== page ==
"My Lord, what a morning,
My Lord, what a morning,
My Lord, what a morning,
When the stars begin to fall."
Now before you say I have spelled morning wrong and anyway stars should be cherry petals, I know but this mooring the sun is out, admittedly it is chilly, yet it is a glorious spring day.
Even Mr Pheasant is full of it. R looked out of the window the other day to see him leap onto one of his two hen birds and 'Whizz-bang!' it was over. And right outside our window under the feeders.
The two cherry trees by the house are wonderful and loaded with blossom - Prunus taihaku, the great white cherry and Prunus shirotae with its horizontal branches and hanging flowers. With the latter you can stand underneath and look up into the blossom - wonderful.
One lot of plants that seed themselves and springs up in surprising places is honesty. We have both the red (really deep pink) and white. The best white has appeared by the compost heaps and is grown large on good feed.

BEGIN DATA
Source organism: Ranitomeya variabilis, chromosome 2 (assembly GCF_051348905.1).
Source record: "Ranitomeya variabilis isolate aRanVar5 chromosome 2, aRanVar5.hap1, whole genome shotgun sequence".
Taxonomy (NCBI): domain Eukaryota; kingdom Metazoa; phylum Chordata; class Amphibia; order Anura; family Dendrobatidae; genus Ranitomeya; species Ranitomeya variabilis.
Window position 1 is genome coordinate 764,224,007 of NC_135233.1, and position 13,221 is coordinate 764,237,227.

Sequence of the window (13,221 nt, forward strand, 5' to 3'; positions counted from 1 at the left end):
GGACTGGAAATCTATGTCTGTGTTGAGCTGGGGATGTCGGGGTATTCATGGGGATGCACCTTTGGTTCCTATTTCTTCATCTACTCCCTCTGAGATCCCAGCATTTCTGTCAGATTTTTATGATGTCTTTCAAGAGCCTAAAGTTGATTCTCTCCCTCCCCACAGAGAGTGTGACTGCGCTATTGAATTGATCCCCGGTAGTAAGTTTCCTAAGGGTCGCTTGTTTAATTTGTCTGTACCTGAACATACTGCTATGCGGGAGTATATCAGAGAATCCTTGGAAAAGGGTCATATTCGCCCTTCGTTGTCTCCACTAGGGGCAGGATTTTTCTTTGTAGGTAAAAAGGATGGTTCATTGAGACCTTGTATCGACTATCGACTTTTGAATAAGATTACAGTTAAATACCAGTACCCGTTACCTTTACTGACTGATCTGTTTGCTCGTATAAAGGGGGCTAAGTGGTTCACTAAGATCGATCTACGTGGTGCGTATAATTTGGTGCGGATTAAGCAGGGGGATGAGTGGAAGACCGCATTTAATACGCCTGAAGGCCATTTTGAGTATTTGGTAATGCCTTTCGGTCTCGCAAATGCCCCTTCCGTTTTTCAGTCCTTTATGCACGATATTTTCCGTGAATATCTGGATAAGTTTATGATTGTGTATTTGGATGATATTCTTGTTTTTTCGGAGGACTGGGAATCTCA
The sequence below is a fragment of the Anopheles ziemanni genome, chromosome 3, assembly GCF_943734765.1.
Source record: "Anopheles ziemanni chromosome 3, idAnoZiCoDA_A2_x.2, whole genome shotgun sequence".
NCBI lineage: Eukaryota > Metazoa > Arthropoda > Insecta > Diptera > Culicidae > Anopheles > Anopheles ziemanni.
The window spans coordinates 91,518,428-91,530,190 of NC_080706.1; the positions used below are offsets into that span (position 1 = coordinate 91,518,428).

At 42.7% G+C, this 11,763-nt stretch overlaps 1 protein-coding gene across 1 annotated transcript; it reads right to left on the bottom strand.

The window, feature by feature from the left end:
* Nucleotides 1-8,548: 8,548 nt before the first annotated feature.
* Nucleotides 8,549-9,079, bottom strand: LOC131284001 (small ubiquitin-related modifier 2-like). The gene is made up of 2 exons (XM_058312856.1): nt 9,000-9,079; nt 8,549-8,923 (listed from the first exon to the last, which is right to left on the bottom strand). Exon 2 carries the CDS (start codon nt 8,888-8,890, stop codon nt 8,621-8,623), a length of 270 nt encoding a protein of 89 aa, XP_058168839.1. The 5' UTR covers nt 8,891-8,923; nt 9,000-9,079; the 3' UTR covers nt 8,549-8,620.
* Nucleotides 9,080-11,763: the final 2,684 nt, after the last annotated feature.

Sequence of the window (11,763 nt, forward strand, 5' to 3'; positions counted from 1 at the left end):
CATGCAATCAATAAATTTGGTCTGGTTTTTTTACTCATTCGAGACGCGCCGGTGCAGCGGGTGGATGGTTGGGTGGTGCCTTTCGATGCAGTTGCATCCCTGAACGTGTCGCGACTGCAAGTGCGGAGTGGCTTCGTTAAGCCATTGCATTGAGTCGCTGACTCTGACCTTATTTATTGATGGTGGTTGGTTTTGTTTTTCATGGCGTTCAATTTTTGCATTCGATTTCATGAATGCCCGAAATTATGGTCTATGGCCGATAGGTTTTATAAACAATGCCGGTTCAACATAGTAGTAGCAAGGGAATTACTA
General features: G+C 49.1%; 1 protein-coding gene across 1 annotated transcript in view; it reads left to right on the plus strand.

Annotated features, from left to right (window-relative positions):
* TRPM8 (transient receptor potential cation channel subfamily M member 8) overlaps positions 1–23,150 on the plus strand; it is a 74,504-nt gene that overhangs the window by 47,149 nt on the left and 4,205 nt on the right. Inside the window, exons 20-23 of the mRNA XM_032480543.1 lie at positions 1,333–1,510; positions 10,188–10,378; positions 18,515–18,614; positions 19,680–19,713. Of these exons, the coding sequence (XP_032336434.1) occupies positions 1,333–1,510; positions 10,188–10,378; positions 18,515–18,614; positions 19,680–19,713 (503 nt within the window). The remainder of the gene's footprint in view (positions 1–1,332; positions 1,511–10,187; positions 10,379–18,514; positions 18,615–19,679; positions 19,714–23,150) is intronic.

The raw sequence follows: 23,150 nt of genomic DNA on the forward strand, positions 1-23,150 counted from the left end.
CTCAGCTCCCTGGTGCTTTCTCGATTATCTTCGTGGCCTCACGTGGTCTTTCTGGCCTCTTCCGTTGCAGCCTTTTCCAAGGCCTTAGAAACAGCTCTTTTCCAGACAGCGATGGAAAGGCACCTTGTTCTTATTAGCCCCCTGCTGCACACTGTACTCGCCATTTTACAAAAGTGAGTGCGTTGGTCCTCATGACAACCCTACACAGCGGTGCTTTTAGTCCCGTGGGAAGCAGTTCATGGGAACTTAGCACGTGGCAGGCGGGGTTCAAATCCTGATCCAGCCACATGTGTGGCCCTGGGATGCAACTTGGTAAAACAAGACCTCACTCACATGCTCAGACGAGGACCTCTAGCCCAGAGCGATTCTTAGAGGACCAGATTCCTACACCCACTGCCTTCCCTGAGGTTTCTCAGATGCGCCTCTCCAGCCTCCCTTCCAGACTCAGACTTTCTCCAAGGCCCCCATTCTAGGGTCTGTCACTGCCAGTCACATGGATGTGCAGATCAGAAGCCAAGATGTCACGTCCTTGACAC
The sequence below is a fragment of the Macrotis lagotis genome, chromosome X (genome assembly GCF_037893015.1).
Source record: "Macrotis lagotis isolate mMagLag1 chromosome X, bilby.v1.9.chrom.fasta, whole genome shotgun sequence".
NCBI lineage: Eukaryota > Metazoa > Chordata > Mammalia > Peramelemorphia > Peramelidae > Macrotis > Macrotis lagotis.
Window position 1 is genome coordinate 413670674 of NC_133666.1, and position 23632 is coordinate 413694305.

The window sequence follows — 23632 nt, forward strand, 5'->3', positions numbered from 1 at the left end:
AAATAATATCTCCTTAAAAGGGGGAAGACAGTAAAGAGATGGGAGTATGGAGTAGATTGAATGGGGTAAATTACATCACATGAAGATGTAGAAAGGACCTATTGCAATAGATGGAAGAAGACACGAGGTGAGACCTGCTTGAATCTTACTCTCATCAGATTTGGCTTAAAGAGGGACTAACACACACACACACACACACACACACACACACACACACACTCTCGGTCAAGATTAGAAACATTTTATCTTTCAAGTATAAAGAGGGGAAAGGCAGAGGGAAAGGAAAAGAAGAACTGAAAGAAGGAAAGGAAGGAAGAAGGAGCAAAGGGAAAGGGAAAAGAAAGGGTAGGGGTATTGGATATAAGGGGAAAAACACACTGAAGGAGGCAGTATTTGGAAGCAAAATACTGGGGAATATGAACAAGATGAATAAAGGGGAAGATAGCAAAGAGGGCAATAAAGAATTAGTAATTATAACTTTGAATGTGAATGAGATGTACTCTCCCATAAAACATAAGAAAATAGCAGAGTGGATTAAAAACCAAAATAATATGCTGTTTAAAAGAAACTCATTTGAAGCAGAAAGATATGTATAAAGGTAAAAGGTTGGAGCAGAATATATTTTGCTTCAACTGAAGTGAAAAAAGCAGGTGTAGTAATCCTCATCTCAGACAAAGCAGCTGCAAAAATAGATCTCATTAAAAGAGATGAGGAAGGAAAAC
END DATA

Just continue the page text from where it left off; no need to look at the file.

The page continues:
Yesterday I cleared away grass from around a veritable hedge of redcurrant I have created with cuttings - every year stick a few in - and the blackbirds will be ecstatic when the fruit come.
No, I did not wear gloves, R.
Yes, that is why I am covered in scratches and cuts.
Yes, I am silly (and a bit sore) and brambled sliced. It is astonishing how a blade of tough grass can cut one.
No, I have not put plasters on this morning - I am trying to let them dry out and heal.
Yes, I could use superglue but knowing my propensity for clumsiness, I would probably end up stuck to myself and everything within reach (including the tube of glue).
Now, two plants, in the grass, that we like (ish) are daisies - ok - and R likes dandelions on the top bank. Trouble with the latter is that the do not stay there but crop up all over the place sending down their taproots.
And the daffodils are not over yet as later ones come into flower. The old ones need deadheading and later feeding so the bulbs are built up for next year.
My soon to be defunct willow tunnel/avenue is springing into leaf as are the other willows in the garden.
And everywhere there is colour - tulips planned and forgotten (and risen again), the forgetmenots edging the rose beds, the flowering currant. The pace at which the garden is moving is amazing. How can it be so empty for the winter and now so full?
So come on martins and swallows, our eaves are aching for your nests.
And to finish - the cover of Neil Curry's latest book - a fascinating read, an interesting idea.
Some amateur photographer did the cover image though - I wonder . . . . ?